This morning I'm revisiting the outline my wife Lorie developed for our book Fighting Disease not Death, Lorie has spoken from time to time in congregations that asked her to share her perspective on physical suffering. As one who suffers from reoccurring cancer, opportunities like this have been rare, and to our regret, frequently cancelled because a new malignancy gets found. On even rarer occasions I've shared from this material to audiences that requested it, finding that this material inspires others to face their life circumstances with new strength.
I'm revisiting it this morning because Lorie is battling inoperable tumors once again and I need the refresher. Perhaps it will be of benefit to you as well. Here goes.
We are in the 19th round of her cancer. The newest tumors have been growing for two years and they aren't going away. Not yet anyway. We could choose to:
- Fight disease and fight death - a losing cause that never brings peace. Denial.
- Not fight disease nor fight death - which is dying before you are dead. Surrender.
- Inflict death and disease - our anger causing so much more damage to ourselves and others. Rage.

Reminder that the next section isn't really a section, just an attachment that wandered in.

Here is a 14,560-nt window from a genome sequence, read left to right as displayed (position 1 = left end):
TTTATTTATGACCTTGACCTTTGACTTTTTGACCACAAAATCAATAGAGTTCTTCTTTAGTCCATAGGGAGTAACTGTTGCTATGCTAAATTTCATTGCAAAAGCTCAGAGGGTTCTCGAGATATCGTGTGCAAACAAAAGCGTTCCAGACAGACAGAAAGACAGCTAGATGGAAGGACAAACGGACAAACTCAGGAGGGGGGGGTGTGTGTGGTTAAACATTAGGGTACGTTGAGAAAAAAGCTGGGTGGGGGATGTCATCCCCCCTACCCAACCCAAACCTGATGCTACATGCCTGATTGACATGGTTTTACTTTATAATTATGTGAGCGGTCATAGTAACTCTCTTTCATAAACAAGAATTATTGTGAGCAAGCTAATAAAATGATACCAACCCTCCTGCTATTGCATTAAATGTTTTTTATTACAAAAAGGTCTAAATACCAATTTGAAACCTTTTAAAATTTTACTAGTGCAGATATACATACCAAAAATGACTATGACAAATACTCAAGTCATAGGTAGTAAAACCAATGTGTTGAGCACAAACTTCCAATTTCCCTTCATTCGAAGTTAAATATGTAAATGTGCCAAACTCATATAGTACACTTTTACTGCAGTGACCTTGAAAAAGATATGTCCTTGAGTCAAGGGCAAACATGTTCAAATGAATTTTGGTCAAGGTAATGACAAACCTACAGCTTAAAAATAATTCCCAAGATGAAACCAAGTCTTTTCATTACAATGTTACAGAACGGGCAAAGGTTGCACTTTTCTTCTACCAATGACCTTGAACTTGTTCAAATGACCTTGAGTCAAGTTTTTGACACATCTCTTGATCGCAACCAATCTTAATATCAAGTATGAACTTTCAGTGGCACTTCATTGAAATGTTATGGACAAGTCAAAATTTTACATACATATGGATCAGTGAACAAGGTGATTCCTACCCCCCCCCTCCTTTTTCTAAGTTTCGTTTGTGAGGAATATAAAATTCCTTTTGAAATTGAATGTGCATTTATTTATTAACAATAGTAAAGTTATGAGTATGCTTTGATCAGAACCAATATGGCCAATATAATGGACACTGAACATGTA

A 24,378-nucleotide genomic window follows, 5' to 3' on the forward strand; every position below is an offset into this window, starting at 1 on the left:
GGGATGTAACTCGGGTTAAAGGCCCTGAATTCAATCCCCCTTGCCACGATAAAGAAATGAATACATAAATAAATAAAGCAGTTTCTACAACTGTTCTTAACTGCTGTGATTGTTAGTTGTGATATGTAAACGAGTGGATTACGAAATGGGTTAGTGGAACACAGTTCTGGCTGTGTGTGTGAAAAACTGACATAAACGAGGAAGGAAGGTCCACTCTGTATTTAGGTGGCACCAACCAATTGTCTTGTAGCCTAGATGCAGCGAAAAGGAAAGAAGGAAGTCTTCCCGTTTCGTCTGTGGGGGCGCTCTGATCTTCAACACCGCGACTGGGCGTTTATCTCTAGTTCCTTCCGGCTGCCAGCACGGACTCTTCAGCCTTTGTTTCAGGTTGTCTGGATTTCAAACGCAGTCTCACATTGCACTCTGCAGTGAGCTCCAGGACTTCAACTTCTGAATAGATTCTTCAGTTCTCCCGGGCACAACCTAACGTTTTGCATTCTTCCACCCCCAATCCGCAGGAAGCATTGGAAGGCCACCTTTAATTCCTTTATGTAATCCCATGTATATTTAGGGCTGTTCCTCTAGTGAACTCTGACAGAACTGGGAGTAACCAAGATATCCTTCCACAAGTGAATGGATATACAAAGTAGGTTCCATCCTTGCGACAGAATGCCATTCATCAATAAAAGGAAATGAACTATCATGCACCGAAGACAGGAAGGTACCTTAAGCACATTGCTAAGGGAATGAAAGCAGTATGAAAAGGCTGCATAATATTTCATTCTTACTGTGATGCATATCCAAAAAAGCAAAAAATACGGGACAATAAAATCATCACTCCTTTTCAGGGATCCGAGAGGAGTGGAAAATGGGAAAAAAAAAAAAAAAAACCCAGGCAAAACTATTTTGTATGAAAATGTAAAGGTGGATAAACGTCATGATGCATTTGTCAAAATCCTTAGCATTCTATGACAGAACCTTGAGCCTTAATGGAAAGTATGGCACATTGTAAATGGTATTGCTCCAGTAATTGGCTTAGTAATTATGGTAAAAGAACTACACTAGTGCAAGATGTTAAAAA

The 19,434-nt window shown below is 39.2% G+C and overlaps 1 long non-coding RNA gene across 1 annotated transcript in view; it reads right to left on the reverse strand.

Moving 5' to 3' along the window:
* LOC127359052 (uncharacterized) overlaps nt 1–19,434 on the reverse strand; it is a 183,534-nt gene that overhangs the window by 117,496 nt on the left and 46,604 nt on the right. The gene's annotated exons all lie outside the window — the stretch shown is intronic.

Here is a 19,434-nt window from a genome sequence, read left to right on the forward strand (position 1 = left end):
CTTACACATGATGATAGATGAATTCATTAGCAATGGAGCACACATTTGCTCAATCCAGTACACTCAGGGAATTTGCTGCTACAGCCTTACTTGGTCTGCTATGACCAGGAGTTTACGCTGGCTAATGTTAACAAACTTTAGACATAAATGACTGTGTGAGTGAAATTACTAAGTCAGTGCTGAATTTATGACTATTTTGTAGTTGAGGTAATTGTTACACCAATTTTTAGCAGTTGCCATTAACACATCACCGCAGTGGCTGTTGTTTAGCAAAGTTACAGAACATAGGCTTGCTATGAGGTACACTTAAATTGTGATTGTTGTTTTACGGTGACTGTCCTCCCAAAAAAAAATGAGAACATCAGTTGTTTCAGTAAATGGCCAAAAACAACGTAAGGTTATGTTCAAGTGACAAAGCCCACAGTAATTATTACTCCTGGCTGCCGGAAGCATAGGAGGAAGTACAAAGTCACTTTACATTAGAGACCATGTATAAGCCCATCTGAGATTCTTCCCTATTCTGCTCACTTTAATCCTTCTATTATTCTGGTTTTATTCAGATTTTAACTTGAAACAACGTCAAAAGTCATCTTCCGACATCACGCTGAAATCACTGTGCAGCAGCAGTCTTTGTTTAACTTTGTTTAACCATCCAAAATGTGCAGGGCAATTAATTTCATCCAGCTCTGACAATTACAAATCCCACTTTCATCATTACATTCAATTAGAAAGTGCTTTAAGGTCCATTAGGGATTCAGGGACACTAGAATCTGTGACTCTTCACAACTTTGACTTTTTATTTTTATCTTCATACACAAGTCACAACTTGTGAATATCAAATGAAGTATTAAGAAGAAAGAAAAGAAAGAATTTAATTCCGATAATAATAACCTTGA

The remaining, saner and better choice--it seems to us--is to fight disease, but not to fight death. That is, we choose not to worry about the moment of death, but to live in such a way that our children and their children can be people of confident hope, even if we must do it while suffering. We choose to invest our lives to reduce the suffering of others and to add to human flourishing, even as we experience pain, sorrow and loss. We choose to live within the means of our time and money and talent in order to be in position and available to do this, even if suffering reduces our capacity to do so. And actually, we have found that while our capacity may be reduced the potency of the little we can do is profound.
Many mornings I have to get this perspective on. Today was one of them. Thank you for reading.